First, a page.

Wednesday, August 3, 2011

Half Way Jam - Skid Row

The decade of 2010 seems to have become a decade that every rock band from the '80's has made a triumphant return and the lineup of "Halfway Jam" really reflected that.  Skid Row closed out the third day of what could only be described as an All-Star lineup.  Was Skid Row and the singer "that isn't Sebastian Bach" worthy of closing out the event?

This also marked the third time I have seen Skid Row, once in the same arena I saw Ratt, once in the same casino I saw Stephen Pearcy and the third time was obviously at Halfway Jam, weird isn't it?  No, not really but what is a real surprise is that I am probably in the minority when I saw that frontman Johnny Solinger is better than Bach, hands down.  Last fall I was able to see Skid Row at the Mississippi Moon Bar in Dubuque, IA, and I came away from that show very impressed and this show was no different.

There is a different dynamic between Bach and Solinger and the voices couldn't be more dissimilar but its a good thing.  Solinger hits high notes very well, and his vocals on "I Remember You" are really, really good.  Solinger has that little bit of Texas in his voice when he sings (being from Texas that makes sense), but his approach is very different, he doesn't sing the songs the way Bach does, instead he sings them like Johnny Solinger.  I suppose the other interesting thing is that he sings the songs like they are his and that he isn't trying to be "all things Bach", there is no reason to do so.

Vocals alone do not make the band, just ask Bach (yes I went there) and the three core members of Skid Row are still there, and that is a great thing.  Dave "the Snake" Sabo still plays the guitar like a master and he wants to entertain us, even pausing after the show, on the stage staring at the crowd and smiling.  Dave's partner in crime if you will, Scotti Hill is one of the most intense guitar players I have ever seen, and he and Sabo feed off of each other during the show like no other.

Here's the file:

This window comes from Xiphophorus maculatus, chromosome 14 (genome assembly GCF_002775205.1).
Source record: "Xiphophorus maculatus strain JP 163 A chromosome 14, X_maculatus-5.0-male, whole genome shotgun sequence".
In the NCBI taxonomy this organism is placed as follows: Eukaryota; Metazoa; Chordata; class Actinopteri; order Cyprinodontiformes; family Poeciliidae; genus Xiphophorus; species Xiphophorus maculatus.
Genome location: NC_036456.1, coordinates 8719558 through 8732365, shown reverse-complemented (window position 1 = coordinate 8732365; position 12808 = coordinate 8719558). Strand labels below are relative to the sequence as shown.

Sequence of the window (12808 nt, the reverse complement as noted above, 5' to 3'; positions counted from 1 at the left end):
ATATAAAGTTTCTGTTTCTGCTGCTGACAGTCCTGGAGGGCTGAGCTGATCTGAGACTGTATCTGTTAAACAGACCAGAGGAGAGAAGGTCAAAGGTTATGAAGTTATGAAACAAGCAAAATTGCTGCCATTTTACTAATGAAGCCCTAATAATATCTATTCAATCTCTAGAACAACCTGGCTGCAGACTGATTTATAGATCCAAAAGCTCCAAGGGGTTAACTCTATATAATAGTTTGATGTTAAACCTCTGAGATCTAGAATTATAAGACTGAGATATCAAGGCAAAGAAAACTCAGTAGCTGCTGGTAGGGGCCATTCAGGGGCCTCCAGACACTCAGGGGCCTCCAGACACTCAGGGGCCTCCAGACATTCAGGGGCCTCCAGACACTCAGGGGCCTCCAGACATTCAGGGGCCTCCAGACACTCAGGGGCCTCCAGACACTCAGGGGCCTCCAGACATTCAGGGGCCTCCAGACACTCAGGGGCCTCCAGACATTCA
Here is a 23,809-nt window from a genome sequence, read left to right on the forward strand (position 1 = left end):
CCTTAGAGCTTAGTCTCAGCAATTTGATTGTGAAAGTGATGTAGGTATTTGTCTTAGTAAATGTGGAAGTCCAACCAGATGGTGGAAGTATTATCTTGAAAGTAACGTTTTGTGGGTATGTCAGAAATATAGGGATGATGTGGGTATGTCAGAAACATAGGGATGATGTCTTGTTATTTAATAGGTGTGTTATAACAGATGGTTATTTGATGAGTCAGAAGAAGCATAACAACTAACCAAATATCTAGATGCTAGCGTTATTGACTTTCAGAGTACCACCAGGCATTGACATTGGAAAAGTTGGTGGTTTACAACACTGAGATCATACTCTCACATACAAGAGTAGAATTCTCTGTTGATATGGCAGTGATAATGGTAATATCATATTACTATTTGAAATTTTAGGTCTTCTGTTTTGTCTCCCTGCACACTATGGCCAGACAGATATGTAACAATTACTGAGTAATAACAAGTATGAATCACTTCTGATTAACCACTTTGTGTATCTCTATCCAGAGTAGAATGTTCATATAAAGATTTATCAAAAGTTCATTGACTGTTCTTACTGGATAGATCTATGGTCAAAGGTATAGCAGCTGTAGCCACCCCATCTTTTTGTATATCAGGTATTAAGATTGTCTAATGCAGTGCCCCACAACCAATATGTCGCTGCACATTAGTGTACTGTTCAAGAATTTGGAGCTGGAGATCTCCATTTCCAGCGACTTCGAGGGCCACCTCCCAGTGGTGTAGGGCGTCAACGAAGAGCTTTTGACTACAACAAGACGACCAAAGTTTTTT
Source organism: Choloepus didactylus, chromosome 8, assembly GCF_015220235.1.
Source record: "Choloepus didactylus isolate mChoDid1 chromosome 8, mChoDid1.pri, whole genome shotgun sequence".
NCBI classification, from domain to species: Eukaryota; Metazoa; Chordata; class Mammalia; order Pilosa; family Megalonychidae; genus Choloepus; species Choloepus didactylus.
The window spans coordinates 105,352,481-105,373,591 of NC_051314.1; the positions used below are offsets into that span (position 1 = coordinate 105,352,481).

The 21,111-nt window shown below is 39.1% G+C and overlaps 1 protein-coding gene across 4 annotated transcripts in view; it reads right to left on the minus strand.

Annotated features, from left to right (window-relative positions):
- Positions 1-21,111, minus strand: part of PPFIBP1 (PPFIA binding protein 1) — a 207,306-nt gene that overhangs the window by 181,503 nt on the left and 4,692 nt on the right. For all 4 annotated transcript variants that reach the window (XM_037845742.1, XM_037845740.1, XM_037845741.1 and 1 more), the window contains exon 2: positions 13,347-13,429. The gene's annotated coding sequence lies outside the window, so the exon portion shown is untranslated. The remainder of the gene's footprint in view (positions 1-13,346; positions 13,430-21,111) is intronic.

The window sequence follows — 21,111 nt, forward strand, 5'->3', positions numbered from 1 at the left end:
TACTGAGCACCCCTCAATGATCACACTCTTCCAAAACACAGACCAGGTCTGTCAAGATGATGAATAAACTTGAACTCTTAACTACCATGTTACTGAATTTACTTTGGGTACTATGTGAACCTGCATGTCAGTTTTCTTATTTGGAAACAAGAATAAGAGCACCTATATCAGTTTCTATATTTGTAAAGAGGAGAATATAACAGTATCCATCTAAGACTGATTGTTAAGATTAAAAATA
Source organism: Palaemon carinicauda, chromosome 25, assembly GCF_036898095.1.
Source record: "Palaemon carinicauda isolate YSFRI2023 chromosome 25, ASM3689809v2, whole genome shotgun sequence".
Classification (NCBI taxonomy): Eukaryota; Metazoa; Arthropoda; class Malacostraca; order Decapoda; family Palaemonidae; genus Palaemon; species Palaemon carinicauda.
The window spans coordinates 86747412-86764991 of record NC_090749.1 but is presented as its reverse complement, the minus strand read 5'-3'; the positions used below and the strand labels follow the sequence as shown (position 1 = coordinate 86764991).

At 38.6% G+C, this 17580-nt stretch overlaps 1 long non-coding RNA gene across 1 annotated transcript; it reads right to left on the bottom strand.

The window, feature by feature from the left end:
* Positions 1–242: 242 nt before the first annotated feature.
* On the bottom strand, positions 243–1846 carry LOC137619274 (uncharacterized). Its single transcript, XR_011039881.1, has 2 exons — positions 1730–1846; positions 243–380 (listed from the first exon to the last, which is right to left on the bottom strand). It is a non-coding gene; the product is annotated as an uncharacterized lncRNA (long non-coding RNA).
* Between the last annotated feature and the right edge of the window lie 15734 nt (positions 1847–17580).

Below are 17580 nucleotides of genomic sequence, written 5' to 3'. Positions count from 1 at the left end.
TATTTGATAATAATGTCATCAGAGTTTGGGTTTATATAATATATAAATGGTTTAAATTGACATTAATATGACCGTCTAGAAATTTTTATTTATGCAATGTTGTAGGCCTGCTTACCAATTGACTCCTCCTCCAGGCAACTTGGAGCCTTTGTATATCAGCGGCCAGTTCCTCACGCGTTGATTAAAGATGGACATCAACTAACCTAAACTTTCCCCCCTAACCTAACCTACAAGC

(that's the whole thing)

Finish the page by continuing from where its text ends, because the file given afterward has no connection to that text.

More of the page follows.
As an example, during the obvious hard rock guitar solo, both men perform in a "Dueling Banjos" kind of way and the entire time they are making expressions at each other and the crowd.  Both men fit seamlessly into each song, and both have a penchant to demand only the best sound leave the amps.

Not to be forgotten, Rachel Bolan on bass is a master, and he brings another dynamic to the fold.  Bolan, who is the frontman on The Ramones classic "Psycho Therapy" brings that punk-like edge that I think any good hard rock band must have.  Watching Bolan on stage is like watching a Doberman Pinscher, stoic, serious, intense and just waiting for the reason to rip your head off, and enjoy every single minute of it.  I would be remiss if I were to say I knew any of my observations were true or not, I have never met any of them but the proverbial "a picture is worth a thousand words" makes me believe it is so.

Skid Row was a great way to end the night, they're intensity and the way they perform should be taken as a "rule of thumb" for any aspiring up and coming act that really wants to connect with the most important people in their professional lives, their fans.  My memories of Skid Row, through all three of their performances I have attended, demand that they should be considered one of the greatest live acts I have ever seen. 

At this point I will take the role of a broken record as I say, go see Skid Row they are worth the stage show alone and the music itself is just icing on the cake.

No comments:

Post a Comment